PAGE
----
directed downward or in the direction of liquid flow. The tray floor under each downcomer is equipped with fixed valves or side perforations. Gas issuing in this region, typically 10 to 20 percent of the total tray gas, is deflected horizontally in the direction of liquid flow by the downcomer floor. This horizontal gas flow pushes liquid droplets toward the tower wall directly above the outlet downcomer. The tower wall catches this liquid, and directs it downward into the downcomer. This deentrains the gas space. In multipass trays, antijump baffles (Fig. 14-24), typically 300 mm or taller, are installed above center and off-center downcomers to catch the liquid and prevent its jumping from pass to pass. The rest of the tray features are similar to those of conventional trays. The tray floor may contain fixed valves, moving valves, or sieve holes.

Trays from this family are proprietary, and have been extensively used in the last two to three decades with great success. Compared to equivalent conventional trays, the truncated downcomer/forward push trays give about 8 to 12 percent more gas-handling capacity at much the same efficiency.

High Top-to-Bottom Downcomer Area and Forward Push Sloping downcomers from top to bottom raises the available tray bubbling area and, therefore, the gas-handling capacity (see "Downcomers"). As long as the ratio of top to bottom areas is not excessive, sloping does not lower downcomer capacity. Downcomer choke flood restricts the downcomer entrance, not exit, because there is much less gas at the downcomer bottom. However, a high top-to-bottom area ratio makes the downcomer bottom a very short chord, which makes distribution of liquid to the tray below difficult. To permit high top-to-bottom area ratios, some trays use a special structure (Fig. 14-26b) to change the downcomer shape from segmental to semiarc or multi-chordal. This high ratio of top to bottom areas, combined with forward push (above) imparted by bubblers and directional fixed or moving valves, and sometimes directional baffles, is used in trays including Superfrac™ III (Fig. 14-26b) and IV and V-Grid Plus™. When the downcomer inlet areas are large, these trays typically gain 15 to 20 percent capacity compared to equivalent conventional trays at much the same efficiency. Trays from this family are proprietary, and have been used successfully for about a decade.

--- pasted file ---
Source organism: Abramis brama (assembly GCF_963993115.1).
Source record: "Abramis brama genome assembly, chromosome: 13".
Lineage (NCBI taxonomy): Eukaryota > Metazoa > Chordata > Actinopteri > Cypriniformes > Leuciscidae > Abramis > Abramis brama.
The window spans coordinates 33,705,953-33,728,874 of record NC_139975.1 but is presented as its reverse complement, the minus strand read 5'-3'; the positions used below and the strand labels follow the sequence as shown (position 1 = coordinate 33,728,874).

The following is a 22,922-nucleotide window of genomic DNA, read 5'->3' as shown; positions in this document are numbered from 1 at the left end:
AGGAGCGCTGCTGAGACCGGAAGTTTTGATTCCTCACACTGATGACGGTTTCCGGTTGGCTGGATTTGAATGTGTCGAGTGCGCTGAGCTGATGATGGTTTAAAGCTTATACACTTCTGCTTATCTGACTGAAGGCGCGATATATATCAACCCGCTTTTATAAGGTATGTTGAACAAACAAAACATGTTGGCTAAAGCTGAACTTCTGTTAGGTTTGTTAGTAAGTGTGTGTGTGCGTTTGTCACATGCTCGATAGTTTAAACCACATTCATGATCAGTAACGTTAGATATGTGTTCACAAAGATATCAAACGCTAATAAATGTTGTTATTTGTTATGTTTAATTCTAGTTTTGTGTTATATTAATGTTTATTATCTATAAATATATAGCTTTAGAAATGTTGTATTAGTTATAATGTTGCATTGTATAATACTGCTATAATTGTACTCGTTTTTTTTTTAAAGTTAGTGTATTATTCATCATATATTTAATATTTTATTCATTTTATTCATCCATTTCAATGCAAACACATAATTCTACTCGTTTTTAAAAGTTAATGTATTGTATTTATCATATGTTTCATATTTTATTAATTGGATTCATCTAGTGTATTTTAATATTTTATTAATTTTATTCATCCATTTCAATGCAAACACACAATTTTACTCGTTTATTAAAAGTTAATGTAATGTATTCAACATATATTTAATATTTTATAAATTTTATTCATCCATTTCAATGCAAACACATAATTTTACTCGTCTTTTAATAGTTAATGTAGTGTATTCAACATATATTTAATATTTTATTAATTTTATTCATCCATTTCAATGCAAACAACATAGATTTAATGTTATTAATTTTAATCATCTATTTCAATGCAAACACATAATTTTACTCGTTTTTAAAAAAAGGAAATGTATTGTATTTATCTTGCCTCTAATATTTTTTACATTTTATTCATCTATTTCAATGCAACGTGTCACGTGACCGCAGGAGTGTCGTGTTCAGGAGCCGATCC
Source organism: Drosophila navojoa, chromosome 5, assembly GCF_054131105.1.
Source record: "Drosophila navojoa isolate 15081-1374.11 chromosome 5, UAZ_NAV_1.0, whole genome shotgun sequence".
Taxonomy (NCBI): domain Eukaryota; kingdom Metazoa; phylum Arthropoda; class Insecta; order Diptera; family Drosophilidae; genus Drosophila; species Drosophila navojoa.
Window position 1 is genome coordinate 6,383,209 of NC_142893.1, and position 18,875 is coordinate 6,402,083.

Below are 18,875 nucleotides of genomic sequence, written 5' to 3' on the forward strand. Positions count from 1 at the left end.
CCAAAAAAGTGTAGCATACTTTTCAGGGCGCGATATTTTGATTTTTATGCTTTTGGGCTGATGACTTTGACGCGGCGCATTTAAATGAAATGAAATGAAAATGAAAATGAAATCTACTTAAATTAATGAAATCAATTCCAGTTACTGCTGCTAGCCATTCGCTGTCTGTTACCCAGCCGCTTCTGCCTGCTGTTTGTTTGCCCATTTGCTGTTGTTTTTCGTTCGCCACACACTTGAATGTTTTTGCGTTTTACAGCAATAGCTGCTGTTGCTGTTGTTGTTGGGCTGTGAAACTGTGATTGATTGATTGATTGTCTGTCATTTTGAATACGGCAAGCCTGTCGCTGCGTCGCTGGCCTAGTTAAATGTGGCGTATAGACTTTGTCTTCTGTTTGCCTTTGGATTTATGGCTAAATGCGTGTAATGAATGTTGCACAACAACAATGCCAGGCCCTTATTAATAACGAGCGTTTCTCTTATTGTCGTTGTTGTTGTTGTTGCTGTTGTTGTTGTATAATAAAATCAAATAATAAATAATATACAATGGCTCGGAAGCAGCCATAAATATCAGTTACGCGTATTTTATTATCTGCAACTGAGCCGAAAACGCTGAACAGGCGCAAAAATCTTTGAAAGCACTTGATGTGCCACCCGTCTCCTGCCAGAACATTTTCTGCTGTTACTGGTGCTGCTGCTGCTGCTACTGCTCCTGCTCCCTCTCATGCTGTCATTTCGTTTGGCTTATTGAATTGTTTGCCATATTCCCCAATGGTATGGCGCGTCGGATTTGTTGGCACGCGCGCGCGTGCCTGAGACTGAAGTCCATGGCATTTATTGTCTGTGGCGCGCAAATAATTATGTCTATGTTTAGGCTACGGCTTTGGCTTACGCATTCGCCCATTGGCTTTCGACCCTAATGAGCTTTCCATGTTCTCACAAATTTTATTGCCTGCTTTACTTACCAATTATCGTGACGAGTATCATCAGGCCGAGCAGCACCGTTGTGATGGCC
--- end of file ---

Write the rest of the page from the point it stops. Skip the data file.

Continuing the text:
Large Number of Truncated Downcomers These include the MD™ (Fig. 14-26c) and Hi-Fi™ trays. The large number of down-comers raises the total weir length, moving tray operation toward the peak capacity point of 20 to 30 m3/hm (2 to 3 gpm/in) of outlet weir (see Fig. 14-29). The truncated downcomers extend about halfway to the tray below, discharging their liquid via holes or slots at the down-comer floor. The area directly under the downcomers is perforated or valved, and there is enough open height between the tray floor and the bottom of the downcomer for this perforated or valved area to be effective in enhancing the tray bubbling area.